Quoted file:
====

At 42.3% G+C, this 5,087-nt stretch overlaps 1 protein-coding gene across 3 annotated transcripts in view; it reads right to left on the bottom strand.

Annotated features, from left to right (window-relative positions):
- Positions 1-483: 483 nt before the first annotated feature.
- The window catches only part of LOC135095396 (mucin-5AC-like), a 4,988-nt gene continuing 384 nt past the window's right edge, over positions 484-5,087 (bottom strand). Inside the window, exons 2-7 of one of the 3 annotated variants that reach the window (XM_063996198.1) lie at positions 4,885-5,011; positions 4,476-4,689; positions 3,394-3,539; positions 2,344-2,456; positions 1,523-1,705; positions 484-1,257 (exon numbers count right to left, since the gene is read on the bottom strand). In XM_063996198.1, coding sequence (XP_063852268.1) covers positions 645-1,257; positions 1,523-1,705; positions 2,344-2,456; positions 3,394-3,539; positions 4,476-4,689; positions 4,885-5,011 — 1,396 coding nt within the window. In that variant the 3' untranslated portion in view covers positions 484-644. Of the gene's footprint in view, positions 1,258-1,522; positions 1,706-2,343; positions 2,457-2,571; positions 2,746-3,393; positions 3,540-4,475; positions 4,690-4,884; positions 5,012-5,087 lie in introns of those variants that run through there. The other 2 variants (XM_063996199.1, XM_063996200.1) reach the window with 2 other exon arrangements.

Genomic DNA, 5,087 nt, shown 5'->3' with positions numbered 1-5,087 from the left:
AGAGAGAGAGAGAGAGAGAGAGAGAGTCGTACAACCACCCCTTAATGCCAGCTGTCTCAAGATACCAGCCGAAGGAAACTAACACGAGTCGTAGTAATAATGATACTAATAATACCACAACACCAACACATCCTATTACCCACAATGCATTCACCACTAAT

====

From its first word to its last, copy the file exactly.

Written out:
At 42.3% G+C, this 5,087-nt stretch overlaps 1 protein-coding gene across 3 annotated transcripts in view; it reads right to left on the bottom strand.

Annotated features, from left to right (window-relative positions):
- Positions 1-483: 483 nt before the first annotated feature.
- The window catches only part of LOC135095396 (mucin-5AC-like), a 4,988-nt gene continuing 384 nt past the window's right edge, over positions 484-5,087 (bottom strand). Inside the window, exons 2-7 of one of the 3 annotated variants that reach the window (XM_063996198.1) lie at positions 4,885-5,011; positions 4,476-4,689; positions 3,394-3,539; positions 2,344-2,456; positions 1,523-1,705; positions 484-1,257 (exon numbers count right to left, since the gene is read on the bottom strand). In XM_063996198.1, coding sequence (XP_063852268.1) covers positions 645-1,257; positions 1,523-1,705; positions 2,344-2,456; positions 3,394-3,539; positions 4,476-4,689; positions 4,885-5,011 — 1,396 coding nt within the window. In that variant the 3' untranslated portion in view covers positions 484-644. Of the gene's footprint in view, positions 1,258-1,522; positions 1,706-2,343; positions 2,457-2,571; positions 2,746-3,393; positions 3,540-4,475; positions 4,690-4,884; positions 5,012-5,087 lie in introns of those variants that run through there. The other 2 variants (XM_063996199.1, XM_063996200.1) reach the window with 2 other exon arrangements.

Genomic DNA, 5,087 nt, shown 5'->3' with positions numbered 1-5,087 from the left:
AGAGAGAGAGAGAGAGAGAGAGAGAGTCGTACAACCACCCCTTAATGCCAGCTGTCTCAAGATACCAGCCGAAGGAAACTAACACGAGTCGTAGTAATAATGATACTAATAATACCACAACACCAACACATCCTATTACCCACAATGCATTCACCACTAAT